It is not always necessary to classify things. Sure, it makes it easy for the consumer in all of us to be able to find or relate to something if it is referred to as a four letter word, "jazz," "blues," or "rock," but does that mean Elvis, the proposed "king" of rock, has anything remotely to do with the Velvet Underground, also found under the "rock" section? And following such logic, does 'The Godfather
' (found under dramas) have anything to do with 'The Pianist
,' also a drama? So to say that Jeff Parker plays "prog-rock" or is "avant-garde" because he did sessions with Isotope 217 or Guillermo Gregorio is silly and quite the narrow-minded view of what music and subsequently life is. So allow Jeff Parker himself to educate, as always, unedited and in his own words.
All About Jazz: Let's start from the beginning.
Jeff Parker: I guess the only simple way I can put it is just loving music. I picked up an old guitar that was lying around the house and started learning bass lines off of funk songs that were on the radio, Earth, Wind & Fire and Parliament/Funkadelic. I just started playing that way and my folks saw that I was into it and signed me up for lessons. That's when I started playing when I was nine. Before that, I actually started on the piano when I was eight. That was more just my parents signing me up for music lessons. I wasn't really too interested in it at that point.
AAJ: Do you consider what you do improvisation?
JP: I feel that I play both jazz and improvised music. To me, there are specific perimeters that inform the genre of jazz improvisation. To me, it is having a certain harmonic conception, rhythmic conception, in order for you to deal with the most obvious characteristics of that music. But as far as improvisation, that is a very broad term that applies to many genres, inside and around art and music.
AAJ: Do Jeff Parker and the AACM have any correlation? After all, the AACM never featured a guitarist, so it is difficult to understand where those comparisons come from.
JP: Yeah, I don't know. AACM music has definitely been influential to me. Honestly, Fred, I had been exposed to very little of it before I moved to Chicago and I actually started immersing myself in the local scene around here and of course, playing with a lot of musicians who are in the AACM. I am influenced more by the musical spirit of this organization and where the angle that they come at jazz and black music from.
AAJ: Are you still involved with the Chicago Underground?
JP: The Underground started back when Rob Mazurek, who I had known from a long time from playing more straight ahead jazz, pick up gigs playing standards and things and I had played on some of his old demo tapes when he first started his own group. I hadn't seen him for a while and he knew that I was involved in some more creative music around Chicago. He decided that he wanted to do something a little bit different than what he was normally doing, which was pretty straight ahead, Fifties Blue Note style jazz. He wanted to do something different. He talked to Dave Jemilo, who owns the Green Mill and asked him if we could go in and play on Sunday afternoons. It was kind of a workshop and we would come in there and experiment with forms and work out ideas and fully improvise and we would work them out as a group. Eventually, a band came out of it that was the Chicago Underground Orchestra. It had various names before that, but it kind of settled on the Chicago Underground Orchestra. With myself being busy and Sara P. Smith, who was the trombonist, moving away, as well as Chris Lopes, who plays bass and I was busy with Tortoise. That left just Rob and Chad and so that is how the duo started, when I couldn't play with the Chicago Underground, so they just decided to keep going and play with the two of them.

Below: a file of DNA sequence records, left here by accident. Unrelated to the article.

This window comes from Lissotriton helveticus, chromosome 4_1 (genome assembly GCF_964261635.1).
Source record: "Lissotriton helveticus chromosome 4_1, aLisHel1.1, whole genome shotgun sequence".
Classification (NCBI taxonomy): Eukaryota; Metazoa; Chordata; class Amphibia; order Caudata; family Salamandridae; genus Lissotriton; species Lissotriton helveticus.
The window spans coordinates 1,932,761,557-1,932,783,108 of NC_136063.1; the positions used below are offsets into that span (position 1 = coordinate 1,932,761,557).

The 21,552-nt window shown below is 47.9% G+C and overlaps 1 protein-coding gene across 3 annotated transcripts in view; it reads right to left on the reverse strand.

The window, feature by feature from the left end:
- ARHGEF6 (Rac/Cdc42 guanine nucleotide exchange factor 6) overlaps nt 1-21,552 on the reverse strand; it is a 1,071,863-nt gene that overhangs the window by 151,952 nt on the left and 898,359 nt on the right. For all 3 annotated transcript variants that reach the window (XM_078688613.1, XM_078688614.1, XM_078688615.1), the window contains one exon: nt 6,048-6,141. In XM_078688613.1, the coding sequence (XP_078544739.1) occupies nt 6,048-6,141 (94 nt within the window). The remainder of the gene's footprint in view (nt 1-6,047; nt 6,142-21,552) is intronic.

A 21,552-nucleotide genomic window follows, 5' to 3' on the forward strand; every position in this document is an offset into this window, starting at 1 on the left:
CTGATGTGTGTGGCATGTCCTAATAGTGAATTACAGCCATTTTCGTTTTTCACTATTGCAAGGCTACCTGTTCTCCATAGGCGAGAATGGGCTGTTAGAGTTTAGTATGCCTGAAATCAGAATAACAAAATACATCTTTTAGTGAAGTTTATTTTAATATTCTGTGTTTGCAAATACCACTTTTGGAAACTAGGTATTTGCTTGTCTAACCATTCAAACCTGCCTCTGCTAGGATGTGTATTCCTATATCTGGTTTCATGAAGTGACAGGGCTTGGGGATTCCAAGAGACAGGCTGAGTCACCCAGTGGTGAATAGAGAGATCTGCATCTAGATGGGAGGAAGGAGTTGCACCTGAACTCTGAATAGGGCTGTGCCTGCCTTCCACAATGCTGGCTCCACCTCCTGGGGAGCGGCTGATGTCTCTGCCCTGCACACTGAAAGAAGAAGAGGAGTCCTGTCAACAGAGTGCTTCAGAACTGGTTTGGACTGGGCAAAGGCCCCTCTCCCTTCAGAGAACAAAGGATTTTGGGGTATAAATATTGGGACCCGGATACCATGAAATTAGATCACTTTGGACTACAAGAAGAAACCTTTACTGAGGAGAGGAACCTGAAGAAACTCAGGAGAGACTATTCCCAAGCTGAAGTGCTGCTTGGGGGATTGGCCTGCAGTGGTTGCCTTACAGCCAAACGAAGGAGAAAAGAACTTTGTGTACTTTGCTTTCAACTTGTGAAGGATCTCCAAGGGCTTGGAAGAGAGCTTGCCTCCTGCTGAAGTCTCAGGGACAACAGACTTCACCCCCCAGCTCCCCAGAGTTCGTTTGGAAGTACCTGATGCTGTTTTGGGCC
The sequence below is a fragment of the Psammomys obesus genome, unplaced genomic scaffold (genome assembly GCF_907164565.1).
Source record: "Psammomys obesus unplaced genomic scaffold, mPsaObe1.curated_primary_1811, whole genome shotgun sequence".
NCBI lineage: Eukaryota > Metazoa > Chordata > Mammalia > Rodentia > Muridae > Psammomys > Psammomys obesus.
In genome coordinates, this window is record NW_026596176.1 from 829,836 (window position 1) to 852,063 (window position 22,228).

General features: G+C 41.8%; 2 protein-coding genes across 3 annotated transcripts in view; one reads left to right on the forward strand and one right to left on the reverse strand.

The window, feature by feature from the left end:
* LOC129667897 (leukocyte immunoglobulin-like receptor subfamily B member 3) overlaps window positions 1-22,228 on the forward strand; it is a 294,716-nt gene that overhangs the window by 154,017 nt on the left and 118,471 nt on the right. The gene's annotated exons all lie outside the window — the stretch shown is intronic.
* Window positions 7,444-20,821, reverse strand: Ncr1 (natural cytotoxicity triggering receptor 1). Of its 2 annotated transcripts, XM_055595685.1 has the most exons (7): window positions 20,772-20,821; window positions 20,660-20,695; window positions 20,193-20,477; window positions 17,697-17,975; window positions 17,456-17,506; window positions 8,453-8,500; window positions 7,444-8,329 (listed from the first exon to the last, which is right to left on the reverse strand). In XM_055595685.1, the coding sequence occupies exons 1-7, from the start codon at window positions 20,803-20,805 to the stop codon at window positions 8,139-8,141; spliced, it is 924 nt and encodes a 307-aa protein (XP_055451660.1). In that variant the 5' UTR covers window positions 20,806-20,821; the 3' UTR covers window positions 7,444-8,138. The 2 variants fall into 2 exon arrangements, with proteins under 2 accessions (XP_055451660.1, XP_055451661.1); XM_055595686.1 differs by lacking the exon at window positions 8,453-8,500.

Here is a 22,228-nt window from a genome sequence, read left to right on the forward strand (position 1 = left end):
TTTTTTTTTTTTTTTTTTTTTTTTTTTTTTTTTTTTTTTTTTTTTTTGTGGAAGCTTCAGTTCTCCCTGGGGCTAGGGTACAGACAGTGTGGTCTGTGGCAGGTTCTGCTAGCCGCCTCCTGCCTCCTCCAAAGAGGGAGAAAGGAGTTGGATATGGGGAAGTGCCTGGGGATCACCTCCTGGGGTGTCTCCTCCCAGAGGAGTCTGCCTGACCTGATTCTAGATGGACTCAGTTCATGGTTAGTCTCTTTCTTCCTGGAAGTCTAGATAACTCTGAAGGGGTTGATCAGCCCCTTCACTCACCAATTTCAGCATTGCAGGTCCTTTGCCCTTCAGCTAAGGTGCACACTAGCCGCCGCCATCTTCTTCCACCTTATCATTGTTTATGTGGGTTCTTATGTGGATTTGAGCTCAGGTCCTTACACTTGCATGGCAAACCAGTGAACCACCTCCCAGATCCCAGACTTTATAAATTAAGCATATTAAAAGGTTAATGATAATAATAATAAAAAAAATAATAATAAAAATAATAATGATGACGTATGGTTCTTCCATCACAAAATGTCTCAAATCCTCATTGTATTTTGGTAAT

AAJ: And Tortoise?
JP: I still play with Tortoise. I wasn't in the band in the beginning. I'm the most recent member. I know that they formed just to get away. A lot of them have more of a punk rock, experimental, indie rock background. They wanted to do something different from what they were normally doing which was playing music that had different rhythmic sensibilities, but also explored different timbres. Loud guitar and vocals weren't the main thing that stood out in the music.
AAJ: How about Tricolor?
JP: Not really. We were kind of recording a new album a while back, but I am not really sure what is coming of it. I know Dave Pavkovic is the organizational force behind that group and I know he is busy with other things. We haven't been doing too much lately.
AAJ: Let's touch on your Delmark debut as a leader, Like-Coping.
JP: They had asked me a long time ago, probably six or seven years ago, if I ever wanted to do a record for them. I just felt like it wasn't in my reality to do at all at that time. Just now, I was feeling kind of stagnant musically. There were a lot of older projects that I was involved in that seemed as though they had run their course. I was looking for something new, a different trajectory to be propelled into, so I took them up on their offer.
AAJ: And the future?
JP: I was just in France touring with a trio, Michael Zerang and a French bassist named Bernard Santacruz. We have a few compositions, but it is free improvisation for the most part. We also have some Tortoise gigs coming up and we have been working on a new album for a long time. I have been playing, just beginning a musical relationship with Nels Cline and drummer Scott Amendola. I am going out to play with them. I will be there from May 25 till June 1.